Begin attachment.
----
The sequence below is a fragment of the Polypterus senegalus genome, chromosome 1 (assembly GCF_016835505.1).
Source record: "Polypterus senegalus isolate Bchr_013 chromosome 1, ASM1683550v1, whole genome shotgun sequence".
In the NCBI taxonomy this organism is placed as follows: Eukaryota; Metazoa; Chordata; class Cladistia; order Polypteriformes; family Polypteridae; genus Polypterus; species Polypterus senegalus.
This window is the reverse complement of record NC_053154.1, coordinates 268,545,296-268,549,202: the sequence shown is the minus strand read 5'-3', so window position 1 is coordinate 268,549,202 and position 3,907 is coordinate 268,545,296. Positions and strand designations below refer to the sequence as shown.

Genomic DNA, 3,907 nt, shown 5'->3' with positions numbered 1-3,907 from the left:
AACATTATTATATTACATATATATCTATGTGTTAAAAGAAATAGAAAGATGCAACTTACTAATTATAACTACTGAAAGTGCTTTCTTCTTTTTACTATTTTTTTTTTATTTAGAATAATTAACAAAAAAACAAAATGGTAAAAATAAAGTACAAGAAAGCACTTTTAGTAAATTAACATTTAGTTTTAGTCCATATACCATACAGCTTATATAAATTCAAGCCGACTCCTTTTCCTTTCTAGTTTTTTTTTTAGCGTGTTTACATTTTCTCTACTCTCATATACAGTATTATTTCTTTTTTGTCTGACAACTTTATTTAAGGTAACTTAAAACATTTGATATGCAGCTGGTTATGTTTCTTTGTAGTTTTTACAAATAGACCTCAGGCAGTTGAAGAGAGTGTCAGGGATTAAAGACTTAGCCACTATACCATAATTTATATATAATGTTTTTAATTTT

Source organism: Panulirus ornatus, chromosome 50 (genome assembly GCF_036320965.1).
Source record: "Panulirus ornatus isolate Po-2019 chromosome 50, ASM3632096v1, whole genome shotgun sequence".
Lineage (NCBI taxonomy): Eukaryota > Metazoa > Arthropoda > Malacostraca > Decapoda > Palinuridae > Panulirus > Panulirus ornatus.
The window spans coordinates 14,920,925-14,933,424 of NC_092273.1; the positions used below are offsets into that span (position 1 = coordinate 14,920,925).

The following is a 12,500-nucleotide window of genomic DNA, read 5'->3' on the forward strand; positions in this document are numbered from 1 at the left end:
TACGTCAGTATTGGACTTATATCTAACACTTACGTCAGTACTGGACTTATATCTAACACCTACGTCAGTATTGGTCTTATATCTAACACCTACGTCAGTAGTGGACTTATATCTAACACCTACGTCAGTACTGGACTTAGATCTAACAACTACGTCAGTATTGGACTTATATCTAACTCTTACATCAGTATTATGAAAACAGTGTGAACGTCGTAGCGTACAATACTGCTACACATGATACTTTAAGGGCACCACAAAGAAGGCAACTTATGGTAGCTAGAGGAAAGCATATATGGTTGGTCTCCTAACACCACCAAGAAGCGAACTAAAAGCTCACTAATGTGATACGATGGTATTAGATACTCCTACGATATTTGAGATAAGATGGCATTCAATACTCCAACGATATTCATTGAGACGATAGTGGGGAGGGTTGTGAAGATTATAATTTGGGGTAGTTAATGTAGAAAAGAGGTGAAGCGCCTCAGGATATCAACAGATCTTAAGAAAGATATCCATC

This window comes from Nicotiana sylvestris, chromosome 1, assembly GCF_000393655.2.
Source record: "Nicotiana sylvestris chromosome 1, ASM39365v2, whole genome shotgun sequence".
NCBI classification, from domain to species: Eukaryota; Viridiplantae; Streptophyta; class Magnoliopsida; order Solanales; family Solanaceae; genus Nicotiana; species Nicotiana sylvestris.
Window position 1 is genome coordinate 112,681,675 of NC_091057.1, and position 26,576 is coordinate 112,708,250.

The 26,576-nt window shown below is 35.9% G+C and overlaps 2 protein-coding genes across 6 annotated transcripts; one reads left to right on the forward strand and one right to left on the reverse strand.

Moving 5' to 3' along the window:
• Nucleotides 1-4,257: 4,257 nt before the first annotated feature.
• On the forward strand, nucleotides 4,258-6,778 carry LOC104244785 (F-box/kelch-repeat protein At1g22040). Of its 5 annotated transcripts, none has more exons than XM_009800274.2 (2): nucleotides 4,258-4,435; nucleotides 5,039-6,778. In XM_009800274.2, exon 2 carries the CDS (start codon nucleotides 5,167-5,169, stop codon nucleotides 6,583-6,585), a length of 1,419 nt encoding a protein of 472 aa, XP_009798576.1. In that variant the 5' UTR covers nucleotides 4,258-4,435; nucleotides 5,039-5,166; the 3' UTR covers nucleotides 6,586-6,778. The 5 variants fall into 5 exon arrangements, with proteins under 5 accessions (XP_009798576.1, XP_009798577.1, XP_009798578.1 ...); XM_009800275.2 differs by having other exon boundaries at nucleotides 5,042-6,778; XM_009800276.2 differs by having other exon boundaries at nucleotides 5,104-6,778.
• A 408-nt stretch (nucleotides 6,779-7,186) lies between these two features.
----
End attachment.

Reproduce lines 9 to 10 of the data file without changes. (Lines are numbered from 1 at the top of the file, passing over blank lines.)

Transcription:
Lineage (NCBI taxonomy): Eukaryota > Metazoa > Arthropoda > Malacostraca > Decapoda > Palinuridae > Panulirus > Panulirus ornatus.
The window spans coordinates 14,920,925-14,933,424 of NC_092273.1; the positions used below are offsets into that span (position 1 = coordinate 14,920,925).